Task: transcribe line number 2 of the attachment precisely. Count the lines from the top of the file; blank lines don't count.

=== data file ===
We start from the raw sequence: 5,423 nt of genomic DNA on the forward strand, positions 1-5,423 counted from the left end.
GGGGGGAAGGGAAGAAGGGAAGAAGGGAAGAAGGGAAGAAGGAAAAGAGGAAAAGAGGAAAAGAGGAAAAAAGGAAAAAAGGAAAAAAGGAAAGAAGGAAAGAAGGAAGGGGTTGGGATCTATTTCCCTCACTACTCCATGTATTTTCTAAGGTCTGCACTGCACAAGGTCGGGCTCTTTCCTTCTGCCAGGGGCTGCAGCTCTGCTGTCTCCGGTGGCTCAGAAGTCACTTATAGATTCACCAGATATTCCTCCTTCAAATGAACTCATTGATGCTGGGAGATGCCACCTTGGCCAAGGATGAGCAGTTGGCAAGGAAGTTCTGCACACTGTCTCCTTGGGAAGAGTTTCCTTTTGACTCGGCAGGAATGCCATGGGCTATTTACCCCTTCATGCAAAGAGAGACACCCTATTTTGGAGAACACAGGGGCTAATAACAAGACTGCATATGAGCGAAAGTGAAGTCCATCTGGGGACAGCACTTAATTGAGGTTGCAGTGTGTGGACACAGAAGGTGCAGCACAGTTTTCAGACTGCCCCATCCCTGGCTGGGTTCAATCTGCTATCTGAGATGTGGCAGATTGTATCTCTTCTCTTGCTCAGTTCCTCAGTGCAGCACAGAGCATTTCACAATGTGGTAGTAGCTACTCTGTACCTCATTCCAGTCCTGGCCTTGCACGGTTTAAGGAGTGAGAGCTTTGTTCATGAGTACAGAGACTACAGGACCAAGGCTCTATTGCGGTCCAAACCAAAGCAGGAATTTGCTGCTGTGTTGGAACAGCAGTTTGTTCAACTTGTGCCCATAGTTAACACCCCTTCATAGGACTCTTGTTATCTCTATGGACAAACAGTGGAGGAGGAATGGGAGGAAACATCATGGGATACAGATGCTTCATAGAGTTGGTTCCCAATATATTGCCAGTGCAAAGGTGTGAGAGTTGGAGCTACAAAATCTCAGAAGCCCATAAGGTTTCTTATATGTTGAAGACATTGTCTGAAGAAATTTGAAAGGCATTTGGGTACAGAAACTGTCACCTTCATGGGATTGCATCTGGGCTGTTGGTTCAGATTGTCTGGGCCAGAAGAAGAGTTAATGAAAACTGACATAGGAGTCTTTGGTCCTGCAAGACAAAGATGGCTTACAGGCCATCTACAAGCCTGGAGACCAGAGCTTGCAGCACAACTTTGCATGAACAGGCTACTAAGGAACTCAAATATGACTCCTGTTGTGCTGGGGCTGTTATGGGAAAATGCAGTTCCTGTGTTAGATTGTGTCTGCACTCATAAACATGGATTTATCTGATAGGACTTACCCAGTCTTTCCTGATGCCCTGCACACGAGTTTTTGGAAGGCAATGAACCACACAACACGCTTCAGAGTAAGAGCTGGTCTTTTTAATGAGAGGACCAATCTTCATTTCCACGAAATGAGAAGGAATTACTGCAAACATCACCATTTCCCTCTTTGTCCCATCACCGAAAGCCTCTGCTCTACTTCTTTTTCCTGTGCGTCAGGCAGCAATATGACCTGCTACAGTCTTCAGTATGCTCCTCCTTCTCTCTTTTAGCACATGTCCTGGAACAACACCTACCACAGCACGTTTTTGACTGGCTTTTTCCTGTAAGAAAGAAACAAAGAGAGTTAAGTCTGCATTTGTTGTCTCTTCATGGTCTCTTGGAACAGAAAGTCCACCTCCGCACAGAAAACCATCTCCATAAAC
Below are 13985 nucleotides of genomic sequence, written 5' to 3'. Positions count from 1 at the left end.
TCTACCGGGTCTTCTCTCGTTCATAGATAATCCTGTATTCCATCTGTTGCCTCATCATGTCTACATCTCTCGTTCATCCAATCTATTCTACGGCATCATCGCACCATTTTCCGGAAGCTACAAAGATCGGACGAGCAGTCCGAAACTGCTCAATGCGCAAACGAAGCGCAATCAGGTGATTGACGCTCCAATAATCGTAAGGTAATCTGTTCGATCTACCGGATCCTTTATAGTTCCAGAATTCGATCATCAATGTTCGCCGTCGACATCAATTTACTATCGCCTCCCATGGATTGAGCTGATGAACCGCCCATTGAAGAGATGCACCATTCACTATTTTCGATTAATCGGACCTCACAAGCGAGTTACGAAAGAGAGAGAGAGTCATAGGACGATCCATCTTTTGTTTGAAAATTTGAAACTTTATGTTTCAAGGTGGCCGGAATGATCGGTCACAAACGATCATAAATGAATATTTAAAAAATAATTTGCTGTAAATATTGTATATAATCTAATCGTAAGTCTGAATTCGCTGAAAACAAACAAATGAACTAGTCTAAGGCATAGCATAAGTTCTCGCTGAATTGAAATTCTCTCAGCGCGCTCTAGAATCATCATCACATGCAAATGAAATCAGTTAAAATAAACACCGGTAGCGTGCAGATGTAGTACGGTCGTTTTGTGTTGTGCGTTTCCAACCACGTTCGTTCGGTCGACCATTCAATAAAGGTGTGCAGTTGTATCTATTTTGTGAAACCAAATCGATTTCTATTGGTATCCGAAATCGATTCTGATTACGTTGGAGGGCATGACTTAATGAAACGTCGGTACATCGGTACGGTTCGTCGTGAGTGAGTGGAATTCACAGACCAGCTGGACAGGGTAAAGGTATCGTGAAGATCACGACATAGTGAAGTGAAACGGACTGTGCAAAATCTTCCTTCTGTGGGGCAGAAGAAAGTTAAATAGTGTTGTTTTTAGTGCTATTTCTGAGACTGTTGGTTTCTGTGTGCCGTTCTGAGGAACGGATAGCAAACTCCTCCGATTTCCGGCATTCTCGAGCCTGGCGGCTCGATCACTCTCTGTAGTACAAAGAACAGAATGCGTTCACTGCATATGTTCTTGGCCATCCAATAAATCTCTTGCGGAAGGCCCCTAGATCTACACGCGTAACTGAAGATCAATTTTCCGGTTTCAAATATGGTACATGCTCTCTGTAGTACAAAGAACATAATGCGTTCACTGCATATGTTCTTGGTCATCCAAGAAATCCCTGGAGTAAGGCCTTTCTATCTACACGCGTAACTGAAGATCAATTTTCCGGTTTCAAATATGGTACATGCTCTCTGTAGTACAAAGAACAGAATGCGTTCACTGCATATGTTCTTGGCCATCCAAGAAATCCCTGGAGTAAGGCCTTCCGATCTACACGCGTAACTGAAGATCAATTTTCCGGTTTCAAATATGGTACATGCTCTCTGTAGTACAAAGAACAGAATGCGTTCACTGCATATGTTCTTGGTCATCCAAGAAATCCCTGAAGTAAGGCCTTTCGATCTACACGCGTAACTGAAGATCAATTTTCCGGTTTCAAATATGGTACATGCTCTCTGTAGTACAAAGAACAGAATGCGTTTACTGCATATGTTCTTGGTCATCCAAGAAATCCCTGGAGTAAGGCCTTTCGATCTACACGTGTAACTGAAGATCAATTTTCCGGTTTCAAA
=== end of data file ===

GGGGGGAAGGGAAGAAGGGAAGAAGGGAAGAAGGGAAGAAGGAAAAGAGGAAAAGAGGAAAAGAGGAAAAAAGGAAAAAAGGAAAAAAGGAAAGAAGGAAAGAAGGAAGGGGTTGGGATCTATTTCCCTCACTACTCCATGTATTTTCTAAGGTCTGCACTGCACAAGGTCGGGCTCTTTCCTTCTGCCAGGGGCTGCAGCTCTGCTGTCTCCGGTGGCTCAGAAGTCACTTATAGATTCACCAGATATTCCTCCTTCAAATGAACTCATTGATGCTGGGAGATGCCACCTTGGCCAAGGATGAGCAGTTGGCAAGGAAGTTCTGCACACTGTCTCCTTGGGAAGAGTTTCCTTTTGACTCGGCAGGAATGCCATGGGCTATTTACCCCTTCATGCAAAGAGAGACACCCTATTTTGGAGAACACAGGGGCTAATAACAAGACTGCATATGAGCGAAAGTGAAGTCCATCTGGGGACAGCACTTAATTGAGGTTGCAGTGTGTGGACACAGAAGGTGCAGCACAGTTTTCAGACTGCCCCATCCCTGGCTGGGTTCAATCTGCTATCTGAGATGTGGCAGATTGTATCTCTTCTCTTGCTCAGTTCCTCAGTGCAGCACAGAGCATTTCACAATGTGGTAGTAGCTACTCTGTACCTCATTCCAGTCCTGGCCTTGCACGGTTTAAGGAGTGAGAGCTTTGTTCATGAGTACAGAGACTACAGGACCAAGGCTCTATTGCGGTCCAAACCAAAGCAGGAATTTGCTGCTGTGTTGGAACAGCAGTTTGTTCAACTTGTGCCCATAGTTAACACCCCTTCATAGGACTCTTGTTATCTCTATGGACAAACAGTGGAGGAGGAATGGGAGGAAACATCATGGGATACAGATGCTTCATAGAGTTGGTTCCCAATATATTGCCAGTGCAAAGGTGTGAGAGTTGGAGCTACAAAATCTCAGAAGCCCATAAGGTTTCTTATATGTTGAAGACATTGTCTGAAGAAATTTGAAAGGCATTTGGGTACAGAAACTGTCACCTTCATGGGATTGCATCTGGGCTGTTGGTTCAGATTGTCTGGGCCAGAAGAAGAGTTAATGAAAACTGACATAGGAGTCTTTGGTCCTGCAAGACAAAGATGGCTTACAGGCCATCTACAAGCCTGGAGACCAGAGCTTGCAGCACAACTTTGCATGAACAGGCTACTAAGGAACTCAAATATGACTCCTGTTGTGCTGGGGCTGTTATGGGAAAATGCAGTTCCTGTGTTAGATTGTGTCTGCACTCATAAACATGGATTTATCTGATAGGACTTACCCAGTCTTTCCTGATGCCCTGCACACGAGTTTTTGGAAGGCAATGAACCACACAACACGCTTCAGAGTAAGAGCTGGTCTTTTTAATGAGAGGACCAATCTTCATTTCCACGAAATGAGAAGGAATTACTGCAAACATCACCATTTCCCTCTTTGTCCCATCACCGAAAGCCTCTGCTCTACTTCTTTTTCCTGTGCGTCAGGCAGCAATATGACCTGCTACAGTCTTCAGTATGCTCCTCCTTCTCTCTTTTAGCACATGTCCTGGAACAACACCTACCACAGCACGTTTTTGACTGGCTTTTTCCTGTAAGAAAGAAACAAAGAGAGTTAAGTCTGCATTTGTTGTCTCTTCATGGTCTCTTGGAACAGAAAGTCCACCTCCGCACAGAAAACCATCTCCATAAAC